Project Members: Ian Dollinger, Tristan Koster
Project Sponsor: Dr. David B. Lowe
We have been approached by the Texas A&M University Libraries’ Professor David Lowe with a machine learning project that will classify research documents. As it is right now, organization of research documents has proven to be very time consuming due to the sheer quantity of research papers that the libraries are responsible for. To help the libraries with classifying documents, Professor Lowe has tasked us with creating a machine learning algorithm that can classify research articles based off of their abstracts into either basic or applied research, with the intention of expanding the project into further classification of research by department or subject matter and beyond. To address this problem, the project team has decided to use a supervised learning approach to train a sentiment analysis algorithm to determine how to classify each document.
At the beginning of the project to get some sense of direction on what kind of words to look for between the two types of articles, basic or applied, word clouds were generated using the wordcloud python library. This produced images that visualized the frequency of the words by making more common words larger than the words that were more uncommon. These images were used to give the project team some sense of what kind of words to look for within the data, but ultimately were not used to train the algorithm for classification.
Two different methods of preprocessing were used on the data. The first method was done using the gensim library to create two different dictionaries one that included only the words from our prelabeled abstracts and another containing all the words from every abstract. This was useful in producing a list of words that we could use to train our model, but ultimately the results produced by this method of aggregation were insufficient. To improve the results the gensim library was used which is found as part of the sklearn library. This was used to take all the words from the prelabeled research abstracts and produce a list of unigram and bigrams. This list was then filtered to only include the n-grams that appeared at a set frequency. This frequency was then tweaked to attempt to achieve better results. The list of unigrams and bigrams was then run through a word vectorizer, with the produced word vectors used to train the model.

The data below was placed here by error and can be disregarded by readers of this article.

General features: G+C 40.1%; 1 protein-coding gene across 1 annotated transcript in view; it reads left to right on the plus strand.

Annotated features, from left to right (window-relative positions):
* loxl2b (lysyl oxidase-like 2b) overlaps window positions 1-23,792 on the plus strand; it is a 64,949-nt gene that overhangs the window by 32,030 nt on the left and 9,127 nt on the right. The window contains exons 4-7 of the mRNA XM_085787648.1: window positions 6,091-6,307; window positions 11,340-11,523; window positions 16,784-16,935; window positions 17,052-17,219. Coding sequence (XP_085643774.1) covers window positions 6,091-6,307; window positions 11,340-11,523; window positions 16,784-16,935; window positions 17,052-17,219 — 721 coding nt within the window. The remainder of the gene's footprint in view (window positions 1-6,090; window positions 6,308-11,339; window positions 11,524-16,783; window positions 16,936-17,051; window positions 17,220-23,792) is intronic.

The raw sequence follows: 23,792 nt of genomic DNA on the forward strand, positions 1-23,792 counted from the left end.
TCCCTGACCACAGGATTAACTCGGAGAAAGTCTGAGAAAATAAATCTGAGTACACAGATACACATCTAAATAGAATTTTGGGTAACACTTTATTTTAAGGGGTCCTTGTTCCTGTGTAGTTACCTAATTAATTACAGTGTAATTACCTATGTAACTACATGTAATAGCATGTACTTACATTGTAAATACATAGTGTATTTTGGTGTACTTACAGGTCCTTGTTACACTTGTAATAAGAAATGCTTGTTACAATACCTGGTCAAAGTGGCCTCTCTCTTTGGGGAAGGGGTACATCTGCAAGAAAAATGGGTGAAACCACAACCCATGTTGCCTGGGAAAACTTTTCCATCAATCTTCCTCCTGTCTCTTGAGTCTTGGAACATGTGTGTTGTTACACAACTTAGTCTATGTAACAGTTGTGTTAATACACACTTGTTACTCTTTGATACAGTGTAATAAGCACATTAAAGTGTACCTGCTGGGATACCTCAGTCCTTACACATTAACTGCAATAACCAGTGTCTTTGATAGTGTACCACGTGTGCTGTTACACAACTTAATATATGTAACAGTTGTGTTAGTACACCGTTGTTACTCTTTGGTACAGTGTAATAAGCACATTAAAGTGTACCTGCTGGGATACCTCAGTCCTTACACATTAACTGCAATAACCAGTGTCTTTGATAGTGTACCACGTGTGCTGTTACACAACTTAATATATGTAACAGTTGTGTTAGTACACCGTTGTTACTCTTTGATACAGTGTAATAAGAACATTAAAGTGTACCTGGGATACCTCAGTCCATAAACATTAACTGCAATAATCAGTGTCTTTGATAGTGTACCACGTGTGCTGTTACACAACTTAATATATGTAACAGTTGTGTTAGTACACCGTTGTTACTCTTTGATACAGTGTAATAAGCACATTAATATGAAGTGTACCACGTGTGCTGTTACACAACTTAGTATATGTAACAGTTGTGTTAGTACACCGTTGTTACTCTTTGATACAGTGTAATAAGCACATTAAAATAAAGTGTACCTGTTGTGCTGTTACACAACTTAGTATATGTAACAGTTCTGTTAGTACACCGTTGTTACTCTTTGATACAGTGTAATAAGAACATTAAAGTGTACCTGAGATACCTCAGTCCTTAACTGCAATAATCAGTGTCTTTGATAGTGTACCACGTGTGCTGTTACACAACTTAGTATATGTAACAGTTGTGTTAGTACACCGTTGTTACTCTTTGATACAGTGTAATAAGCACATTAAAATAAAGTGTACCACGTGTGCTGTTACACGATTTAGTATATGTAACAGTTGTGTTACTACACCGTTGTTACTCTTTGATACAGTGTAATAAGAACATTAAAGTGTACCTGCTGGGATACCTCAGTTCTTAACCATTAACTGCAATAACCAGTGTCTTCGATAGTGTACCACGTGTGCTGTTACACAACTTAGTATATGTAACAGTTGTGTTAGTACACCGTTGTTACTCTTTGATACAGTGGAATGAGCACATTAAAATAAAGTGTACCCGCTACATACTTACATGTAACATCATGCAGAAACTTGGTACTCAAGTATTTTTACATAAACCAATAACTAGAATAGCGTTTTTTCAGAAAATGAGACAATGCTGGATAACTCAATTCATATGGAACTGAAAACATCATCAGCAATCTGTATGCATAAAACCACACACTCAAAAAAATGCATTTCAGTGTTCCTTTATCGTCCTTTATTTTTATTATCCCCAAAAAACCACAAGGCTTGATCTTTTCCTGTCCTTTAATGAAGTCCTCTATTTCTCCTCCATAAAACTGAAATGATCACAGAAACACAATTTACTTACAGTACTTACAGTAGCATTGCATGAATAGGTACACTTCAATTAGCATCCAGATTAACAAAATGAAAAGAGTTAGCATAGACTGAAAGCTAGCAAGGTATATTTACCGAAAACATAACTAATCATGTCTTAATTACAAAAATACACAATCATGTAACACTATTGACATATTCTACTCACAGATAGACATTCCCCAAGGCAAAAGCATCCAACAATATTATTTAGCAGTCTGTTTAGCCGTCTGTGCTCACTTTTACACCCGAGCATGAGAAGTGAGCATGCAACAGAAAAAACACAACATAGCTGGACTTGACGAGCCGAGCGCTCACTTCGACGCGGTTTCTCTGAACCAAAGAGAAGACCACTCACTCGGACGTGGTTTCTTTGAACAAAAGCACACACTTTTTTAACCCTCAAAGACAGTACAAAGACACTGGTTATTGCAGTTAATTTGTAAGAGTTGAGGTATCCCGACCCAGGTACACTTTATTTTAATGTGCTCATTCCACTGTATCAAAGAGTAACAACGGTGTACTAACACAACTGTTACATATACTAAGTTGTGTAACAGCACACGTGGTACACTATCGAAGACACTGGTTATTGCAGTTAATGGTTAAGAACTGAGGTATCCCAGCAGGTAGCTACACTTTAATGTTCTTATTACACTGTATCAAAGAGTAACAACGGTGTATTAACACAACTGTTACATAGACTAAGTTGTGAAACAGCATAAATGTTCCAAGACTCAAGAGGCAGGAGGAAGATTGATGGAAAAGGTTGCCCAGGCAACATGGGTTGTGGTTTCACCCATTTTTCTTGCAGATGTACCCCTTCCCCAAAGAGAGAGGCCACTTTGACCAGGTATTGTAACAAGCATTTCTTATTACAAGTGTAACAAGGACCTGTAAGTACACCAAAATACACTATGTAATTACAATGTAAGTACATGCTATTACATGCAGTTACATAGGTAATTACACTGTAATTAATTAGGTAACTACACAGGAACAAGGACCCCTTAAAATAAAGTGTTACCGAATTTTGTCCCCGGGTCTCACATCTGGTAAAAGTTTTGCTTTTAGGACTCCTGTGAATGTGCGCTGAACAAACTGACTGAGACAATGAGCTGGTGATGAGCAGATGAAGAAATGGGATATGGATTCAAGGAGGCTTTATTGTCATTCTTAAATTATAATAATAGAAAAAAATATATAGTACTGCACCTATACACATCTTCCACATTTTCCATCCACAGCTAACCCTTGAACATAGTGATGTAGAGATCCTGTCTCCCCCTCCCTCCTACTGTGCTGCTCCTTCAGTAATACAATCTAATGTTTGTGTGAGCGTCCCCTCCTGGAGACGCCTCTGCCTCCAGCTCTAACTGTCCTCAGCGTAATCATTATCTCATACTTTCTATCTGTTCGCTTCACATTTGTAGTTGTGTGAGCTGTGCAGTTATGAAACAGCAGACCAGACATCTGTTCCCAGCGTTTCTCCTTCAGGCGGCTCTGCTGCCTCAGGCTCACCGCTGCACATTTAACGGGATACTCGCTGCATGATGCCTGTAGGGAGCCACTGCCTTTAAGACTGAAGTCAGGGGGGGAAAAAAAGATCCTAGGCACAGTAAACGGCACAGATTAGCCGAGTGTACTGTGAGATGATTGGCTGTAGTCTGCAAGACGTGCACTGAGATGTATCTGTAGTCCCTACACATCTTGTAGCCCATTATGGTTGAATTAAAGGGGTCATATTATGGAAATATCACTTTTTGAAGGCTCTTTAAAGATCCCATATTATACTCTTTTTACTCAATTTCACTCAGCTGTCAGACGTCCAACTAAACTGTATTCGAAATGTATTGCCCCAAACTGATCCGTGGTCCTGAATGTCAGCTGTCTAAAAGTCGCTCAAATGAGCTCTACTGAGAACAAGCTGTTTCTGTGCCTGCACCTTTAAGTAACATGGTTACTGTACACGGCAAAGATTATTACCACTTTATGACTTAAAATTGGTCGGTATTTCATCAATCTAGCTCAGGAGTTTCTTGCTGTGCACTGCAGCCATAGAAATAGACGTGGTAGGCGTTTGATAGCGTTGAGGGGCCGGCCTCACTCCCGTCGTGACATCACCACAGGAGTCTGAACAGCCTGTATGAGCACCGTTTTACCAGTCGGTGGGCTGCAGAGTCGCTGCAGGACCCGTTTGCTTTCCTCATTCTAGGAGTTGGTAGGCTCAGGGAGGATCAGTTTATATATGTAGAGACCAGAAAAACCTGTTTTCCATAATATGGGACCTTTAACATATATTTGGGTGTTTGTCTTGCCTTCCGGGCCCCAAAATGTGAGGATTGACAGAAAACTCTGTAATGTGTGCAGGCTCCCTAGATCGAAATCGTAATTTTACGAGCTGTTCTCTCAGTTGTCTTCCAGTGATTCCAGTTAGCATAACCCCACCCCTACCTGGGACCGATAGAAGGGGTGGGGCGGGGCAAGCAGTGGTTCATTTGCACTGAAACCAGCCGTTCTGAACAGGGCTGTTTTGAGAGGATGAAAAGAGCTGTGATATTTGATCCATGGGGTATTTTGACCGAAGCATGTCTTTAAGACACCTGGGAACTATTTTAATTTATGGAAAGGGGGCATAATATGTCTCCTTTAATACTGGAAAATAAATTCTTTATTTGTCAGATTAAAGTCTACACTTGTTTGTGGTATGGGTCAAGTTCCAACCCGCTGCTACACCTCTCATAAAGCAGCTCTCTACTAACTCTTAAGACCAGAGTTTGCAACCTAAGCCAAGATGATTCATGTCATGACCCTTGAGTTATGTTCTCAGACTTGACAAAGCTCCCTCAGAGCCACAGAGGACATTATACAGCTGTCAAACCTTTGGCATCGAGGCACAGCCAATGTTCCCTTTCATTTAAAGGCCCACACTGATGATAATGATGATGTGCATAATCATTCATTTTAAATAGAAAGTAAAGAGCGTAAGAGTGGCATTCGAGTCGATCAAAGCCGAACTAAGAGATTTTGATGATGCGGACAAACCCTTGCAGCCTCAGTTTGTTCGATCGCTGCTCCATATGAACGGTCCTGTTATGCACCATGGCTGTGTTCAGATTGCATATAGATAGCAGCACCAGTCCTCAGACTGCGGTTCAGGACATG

In addition to dividing the words from the abstracts into lists of unigrams and bigrams, those words were also vectorized using word embedding techniques to allow numerical comparisons of the words to take place. An example of word vectorization being used to find similarities between words is show below:
Two models have also been used for training the program. These models were logistic regression and feed forward neural networks. Both of these models produced a validation accuracy of around 62%-71%. These results are from both methods of preprocessing.
Currently there is an issue regarding the accuracy of the results that have been produced as they are not as accurate as desired. The current plan to alleviate this issue to work on implementing the BERT model by recommendation from the Tidal TAMU advisors.
If it turns out that the BERT model is not producing sufficient results, further research will need to be done to either find a better method of preprocessing or a model to use to train and analyze the data. If BERT ends up producing results that meet the requirements of the project, then the next steps are to meet with Professor Lowe and see if the trained model works on the rest of the libraries unlabeled data.